An Airbus Helicopters EC130B4 operated by Papillon Grand Canyon Helicopters crashed Saturday night at approximately 5:20 p.m local time in rugged terrain near Quartermaster Canyon on the Hualapai Nation in Arizona, three miles east of the Grand Canyon West Airport, killing three of the seven aboard the air-tour flight. All six passengers were British nationals, according to statement issued by the UK foreign office Sunday night.
The helicopter came to rest in a ravine and caught fire. Survivors were severely injured and high winds that built to 50 mph and darkness made medical evacuation delayed and difficult.
“It is with extreme sadness we extend our heartfelt sympathy to the families involved in this accident,” Papillon Airways said in a statement Sunday. “Our top priority is the care and needs of our passengers and our staff.” Papillon was founded in 1965 and operates a fleet of 48 aircraft and employs 600, flying 600,000 passengers per year from its base in Boulder City, Nevada.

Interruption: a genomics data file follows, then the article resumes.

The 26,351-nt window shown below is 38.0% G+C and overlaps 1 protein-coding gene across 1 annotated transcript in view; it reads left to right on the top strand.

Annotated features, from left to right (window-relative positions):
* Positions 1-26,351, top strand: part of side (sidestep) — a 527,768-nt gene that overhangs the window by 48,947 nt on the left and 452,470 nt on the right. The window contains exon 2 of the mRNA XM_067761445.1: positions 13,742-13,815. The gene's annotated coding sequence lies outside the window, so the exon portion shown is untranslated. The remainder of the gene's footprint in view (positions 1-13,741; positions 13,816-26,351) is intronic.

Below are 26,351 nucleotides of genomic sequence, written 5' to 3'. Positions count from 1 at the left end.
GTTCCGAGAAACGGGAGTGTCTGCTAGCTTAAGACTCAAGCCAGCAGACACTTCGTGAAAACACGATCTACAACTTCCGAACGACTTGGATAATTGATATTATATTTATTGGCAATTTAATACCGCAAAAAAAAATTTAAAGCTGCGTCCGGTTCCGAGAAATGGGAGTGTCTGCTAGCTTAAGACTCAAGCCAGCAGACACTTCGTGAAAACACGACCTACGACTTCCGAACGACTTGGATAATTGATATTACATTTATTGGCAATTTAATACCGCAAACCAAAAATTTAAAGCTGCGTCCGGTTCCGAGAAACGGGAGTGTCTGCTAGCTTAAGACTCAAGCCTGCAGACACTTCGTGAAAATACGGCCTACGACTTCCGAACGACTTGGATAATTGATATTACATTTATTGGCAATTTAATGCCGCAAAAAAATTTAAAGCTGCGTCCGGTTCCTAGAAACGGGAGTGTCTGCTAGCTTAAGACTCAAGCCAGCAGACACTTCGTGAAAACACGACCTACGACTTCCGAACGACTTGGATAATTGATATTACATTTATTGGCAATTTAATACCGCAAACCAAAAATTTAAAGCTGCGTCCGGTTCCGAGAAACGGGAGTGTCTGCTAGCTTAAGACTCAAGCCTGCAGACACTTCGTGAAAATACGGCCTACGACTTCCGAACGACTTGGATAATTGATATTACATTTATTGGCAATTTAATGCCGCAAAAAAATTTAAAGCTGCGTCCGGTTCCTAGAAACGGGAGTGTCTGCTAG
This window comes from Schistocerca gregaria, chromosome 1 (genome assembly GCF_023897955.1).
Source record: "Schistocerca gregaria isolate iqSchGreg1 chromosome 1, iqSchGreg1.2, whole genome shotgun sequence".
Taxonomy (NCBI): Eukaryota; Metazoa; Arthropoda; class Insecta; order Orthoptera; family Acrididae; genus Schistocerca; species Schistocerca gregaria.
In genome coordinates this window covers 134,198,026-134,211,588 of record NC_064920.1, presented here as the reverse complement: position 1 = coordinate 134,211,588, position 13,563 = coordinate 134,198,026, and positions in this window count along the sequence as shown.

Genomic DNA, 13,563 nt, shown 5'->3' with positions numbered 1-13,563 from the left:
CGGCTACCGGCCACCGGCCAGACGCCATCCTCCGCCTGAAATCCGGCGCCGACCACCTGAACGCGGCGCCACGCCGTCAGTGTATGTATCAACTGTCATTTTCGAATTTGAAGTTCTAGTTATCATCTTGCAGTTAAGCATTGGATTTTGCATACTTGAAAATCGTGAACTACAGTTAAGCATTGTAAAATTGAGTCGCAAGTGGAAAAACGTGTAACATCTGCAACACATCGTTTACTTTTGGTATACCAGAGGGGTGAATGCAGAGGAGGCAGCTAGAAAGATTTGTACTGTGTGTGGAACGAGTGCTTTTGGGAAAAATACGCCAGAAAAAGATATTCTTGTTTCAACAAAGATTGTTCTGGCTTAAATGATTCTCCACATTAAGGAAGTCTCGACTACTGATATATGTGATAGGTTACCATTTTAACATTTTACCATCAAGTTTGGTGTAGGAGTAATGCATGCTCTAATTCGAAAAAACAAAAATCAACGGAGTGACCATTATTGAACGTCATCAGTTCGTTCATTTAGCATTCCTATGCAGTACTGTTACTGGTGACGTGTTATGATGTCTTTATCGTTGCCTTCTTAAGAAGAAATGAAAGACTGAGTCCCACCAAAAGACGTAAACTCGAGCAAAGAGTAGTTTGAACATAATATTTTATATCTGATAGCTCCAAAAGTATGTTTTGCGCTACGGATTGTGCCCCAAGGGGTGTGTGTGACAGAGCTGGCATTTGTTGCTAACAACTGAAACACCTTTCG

The company has been involved in several accidents/incidents over the last two decades. In 2014, a Papillon pilot was killed after he egressed his helicopter with the engine and main rotor turning. Witnesses said the empty helicopter then became airborne, hit the ground and rolled over. Its rotor blades struck and killed the pilot. A nonfatal 2009 crash was blamed on engine failure.
In 2007, a Papillon passenger committed suicide, jumping from a Papillon Bell 206L. In 2001, a Papillon AS350 crashed killing six of seven aboard, and a 1999 training flight killed the pilot. The NTSB found that the probable cause of the 2001 crash was “the pilot’s decision to maneuver the helicopter in a flight regime and in a high density altitude environment which significantly decreased the helicopter’s performance capability, resulting in a high rate of descent from which recovery was not possible.” Papillon instituted a variety of safety improvements following the 2001 accident.